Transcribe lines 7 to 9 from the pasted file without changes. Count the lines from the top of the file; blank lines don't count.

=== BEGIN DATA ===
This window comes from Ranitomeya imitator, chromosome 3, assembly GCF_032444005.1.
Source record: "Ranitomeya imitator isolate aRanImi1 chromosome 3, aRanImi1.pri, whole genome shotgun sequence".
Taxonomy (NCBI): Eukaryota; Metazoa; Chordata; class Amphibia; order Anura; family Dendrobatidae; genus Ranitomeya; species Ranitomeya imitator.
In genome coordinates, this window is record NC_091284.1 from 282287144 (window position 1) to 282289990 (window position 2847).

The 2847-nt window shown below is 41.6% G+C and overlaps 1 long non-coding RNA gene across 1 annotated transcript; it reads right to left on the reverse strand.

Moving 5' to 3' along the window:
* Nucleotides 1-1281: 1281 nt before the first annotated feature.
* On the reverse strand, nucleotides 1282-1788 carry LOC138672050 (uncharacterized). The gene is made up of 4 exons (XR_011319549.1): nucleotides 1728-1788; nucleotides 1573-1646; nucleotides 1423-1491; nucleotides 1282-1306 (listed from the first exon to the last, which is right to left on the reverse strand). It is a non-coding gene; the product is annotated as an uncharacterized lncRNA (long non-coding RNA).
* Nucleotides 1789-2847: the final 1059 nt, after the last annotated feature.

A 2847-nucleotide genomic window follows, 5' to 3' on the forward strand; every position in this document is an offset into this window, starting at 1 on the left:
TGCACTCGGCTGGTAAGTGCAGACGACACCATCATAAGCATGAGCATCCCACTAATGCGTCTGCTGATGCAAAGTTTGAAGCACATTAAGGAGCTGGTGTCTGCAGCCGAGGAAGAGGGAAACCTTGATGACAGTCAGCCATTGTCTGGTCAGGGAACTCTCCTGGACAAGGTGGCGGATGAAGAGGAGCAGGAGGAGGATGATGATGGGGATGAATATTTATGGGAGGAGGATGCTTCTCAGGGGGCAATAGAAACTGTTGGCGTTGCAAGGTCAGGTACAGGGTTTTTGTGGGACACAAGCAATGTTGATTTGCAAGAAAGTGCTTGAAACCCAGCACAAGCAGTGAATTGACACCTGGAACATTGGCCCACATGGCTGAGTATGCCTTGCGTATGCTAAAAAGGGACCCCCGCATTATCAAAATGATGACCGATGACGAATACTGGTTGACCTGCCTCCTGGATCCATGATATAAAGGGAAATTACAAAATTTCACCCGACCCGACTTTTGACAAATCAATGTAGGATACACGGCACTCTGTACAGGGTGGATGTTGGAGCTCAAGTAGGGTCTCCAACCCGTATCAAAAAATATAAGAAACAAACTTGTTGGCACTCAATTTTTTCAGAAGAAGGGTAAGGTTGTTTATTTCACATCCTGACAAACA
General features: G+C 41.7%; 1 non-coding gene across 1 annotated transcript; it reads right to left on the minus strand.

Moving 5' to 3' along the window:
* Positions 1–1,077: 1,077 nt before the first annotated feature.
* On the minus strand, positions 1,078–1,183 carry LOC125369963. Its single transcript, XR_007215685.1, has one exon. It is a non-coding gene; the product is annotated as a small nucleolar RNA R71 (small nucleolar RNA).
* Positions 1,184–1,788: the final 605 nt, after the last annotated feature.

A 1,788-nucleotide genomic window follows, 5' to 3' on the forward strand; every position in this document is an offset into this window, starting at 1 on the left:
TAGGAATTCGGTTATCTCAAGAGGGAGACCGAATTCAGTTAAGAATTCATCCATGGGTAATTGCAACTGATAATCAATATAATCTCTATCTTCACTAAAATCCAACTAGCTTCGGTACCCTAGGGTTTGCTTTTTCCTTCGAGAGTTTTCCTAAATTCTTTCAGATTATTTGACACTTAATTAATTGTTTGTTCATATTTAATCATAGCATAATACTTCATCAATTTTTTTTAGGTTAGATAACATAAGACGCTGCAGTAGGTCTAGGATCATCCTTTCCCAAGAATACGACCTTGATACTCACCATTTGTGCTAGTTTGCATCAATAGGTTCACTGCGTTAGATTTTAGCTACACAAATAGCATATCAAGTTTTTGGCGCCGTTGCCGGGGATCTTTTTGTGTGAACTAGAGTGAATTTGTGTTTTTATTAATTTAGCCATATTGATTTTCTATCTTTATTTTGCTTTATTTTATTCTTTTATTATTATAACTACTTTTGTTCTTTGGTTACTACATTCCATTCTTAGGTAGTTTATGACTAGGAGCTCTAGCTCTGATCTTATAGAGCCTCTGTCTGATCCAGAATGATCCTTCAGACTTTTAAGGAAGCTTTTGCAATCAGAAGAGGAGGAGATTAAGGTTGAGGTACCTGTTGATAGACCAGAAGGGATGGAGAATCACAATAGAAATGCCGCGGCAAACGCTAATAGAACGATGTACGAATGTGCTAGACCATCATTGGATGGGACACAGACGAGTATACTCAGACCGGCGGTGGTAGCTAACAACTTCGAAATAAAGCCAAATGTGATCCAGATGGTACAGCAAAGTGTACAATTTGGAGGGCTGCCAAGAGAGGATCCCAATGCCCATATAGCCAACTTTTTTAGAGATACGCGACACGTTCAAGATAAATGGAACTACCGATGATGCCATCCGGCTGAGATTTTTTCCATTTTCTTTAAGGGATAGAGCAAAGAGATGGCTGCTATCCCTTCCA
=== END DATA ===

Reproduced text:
* Nucleotides 1-1281: 1281 nt before the first annotated feature.
* On the reverse strand, nucleotides 1282-1788 carry LOC138672050 (uncharacterized). The gene is made up of 4 exons (XR_011319549.1): nucleotides 1728-1788; nucleotides 1573-1646; nucleotides 1423-1491; nucleotides 1282-1306 (listed from the first exon to the last, which is right to left on the reverse strand). It is a non-coding gene; the product is annotated as an uncharacterized lncRNA (long non-coding RNA).
* Nucleotides 1789-2847: the final 1059 nt, after the last annotated feature.